All staff and volunteers should feel able to raise concerns about poor or unsafe practice and potential failures in the school safeguarding regime and know that such concerns will be taken seriously by the senior leadership team.
Appropriate whistleblowing procedures, which are suitably reflected in staff training and staff behaviour policies are in place for such concerns to be raised with the schools senior leadership team.
Where a staff member feels unable to raise an issue with their employer, or feels that their genuine concerns are not being addressed, other whistleblowing channels may be open to them:
General guidance can be found at: Advice on whistleblowing https://www.gov.uk/whistleblowing or via our whistleblowing policy.
The NSPCC whistleblowing helpline is available as an alternative https://www.gov.uk/government/news/home-office-launches-child-abuse-whistleblowing-helpline
Implementation, Review and Monitoring
Implementation will take place by ensuring this policy is discussed at the governors meeting and ensuring all staff are made aware of its existence.
This Policy will be monitored and reviewed on an annual basis. A copy of this Policy is also available on the School website.
Keeping Children Safe in Education (2018): KCSiE: https://www.gov.uk/government/publications/keeping-children-safe-in-education--2
DSCB Safeguarding Children Procedures: http://safeguarding.dudley.gov.uk/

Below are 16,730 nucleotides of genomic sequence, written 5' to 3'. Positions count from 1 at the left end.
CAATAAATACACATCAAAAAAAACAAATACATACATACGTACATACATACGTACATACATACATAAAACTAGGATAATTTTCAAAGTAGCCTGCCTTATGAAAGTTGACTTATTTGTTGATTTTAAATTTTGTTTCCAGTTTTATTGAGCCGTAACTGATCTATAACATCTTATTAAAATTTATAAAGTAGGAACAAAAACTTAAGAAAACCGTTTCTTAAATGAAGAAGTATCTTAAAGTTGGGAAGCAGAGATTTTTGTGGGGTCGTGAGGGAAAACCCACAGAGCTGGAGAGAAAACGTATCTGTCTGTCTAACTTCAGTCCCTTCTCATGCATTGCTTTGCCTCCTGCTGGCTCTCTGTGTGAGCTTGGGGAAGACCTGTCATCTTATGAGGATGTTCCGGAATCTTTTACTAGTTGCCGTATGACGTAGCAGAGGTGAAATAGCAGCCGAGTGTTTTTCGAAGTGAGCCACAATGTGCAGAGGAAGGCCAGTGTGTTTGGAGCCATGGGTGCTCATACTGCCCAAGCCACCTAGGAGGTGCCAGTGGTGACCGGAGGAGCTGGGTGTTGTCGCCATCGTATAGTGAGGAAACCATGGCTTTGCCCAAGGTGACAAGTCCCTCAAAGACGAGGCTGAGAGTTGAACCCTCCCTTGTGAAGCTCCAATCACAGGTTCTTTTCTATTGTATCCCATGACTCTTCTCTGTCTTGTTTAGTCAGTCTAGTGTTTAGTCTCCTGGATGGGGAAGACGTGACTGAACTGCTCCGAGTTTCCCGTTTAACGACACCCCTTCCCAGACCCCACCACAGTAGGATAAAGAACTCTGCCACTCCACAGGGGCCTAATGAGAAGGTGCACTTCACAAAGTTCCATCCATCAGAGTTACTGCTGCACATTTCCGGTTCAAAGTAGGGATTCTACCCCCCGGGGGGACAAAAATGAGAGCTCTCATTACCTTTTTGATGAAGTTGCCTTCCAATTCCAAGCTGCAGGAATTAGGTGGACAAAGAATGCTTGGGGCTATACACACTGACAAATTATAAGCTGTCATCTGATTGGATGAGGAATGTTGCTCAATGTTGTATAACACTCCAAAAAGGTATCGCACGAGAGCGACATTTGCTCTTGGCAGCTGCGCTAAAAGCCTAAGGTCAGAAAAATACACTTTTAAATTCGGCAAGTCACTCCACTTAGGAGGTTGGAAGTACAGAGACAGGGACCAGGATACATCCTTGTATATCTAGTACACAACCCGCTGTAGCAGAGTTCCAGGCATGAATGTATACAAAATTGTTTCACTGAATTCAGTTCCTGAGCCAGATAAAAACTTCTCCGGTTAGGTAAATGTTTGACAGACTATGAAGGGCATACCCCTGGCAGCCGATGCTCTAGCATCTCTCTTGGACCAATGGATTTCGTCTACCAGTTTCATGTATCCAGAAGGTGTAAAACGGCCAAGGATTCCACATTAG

Working Together to Safeguard Children (2017)
Keeping Children Safe in Education (2018)
Guidance for safer working practice for those working with children and young people in education setting (October 2015)
Safer Working Practice
Schools Anti-Bullying Policy, updated annually
Dealing with Allegations of Abuse against Teachers and Other Staff. Guidance for LA’, Head Teachers, School Staff, Governing Bodies and Proprietors of Independent Schools (Department of Education, Oct 2012).
Schools Complaints Procedure
Addition School Policies which take into account Safeguarding and Child Protection
Safer Recruitment Policy
Physical Intervention Policy
Signs and Symptoms of Abuse
All school and college staff should be aware that abuse, neglect and safeguarding issues are rarely standalone events that can be covered by one definition or label. In most cases, multiple issues will overlap with one another.
Abuse: a form of maltreatment of a child. Somebody may abuse or neglect a child by inflicting harm or by failing to act to prevent harm. Children may be abused in a family or in an institutional or community setting by those known to them or, more rarely, by others. Abuse can take place wholly online, or technology may be used to facilitate offline abuse. They may be abused by an adult or adults or by another child or children.
Physical abuse: a form of abuse that may involve hitting, shaking, throwing, poisoning, burning or scalding, drowning, suffocating or otherwise causing physical harm to a child. Physical harm may also be caused when a parent or carer fabricates the symptoms of, or deliberately induces, illness in a child.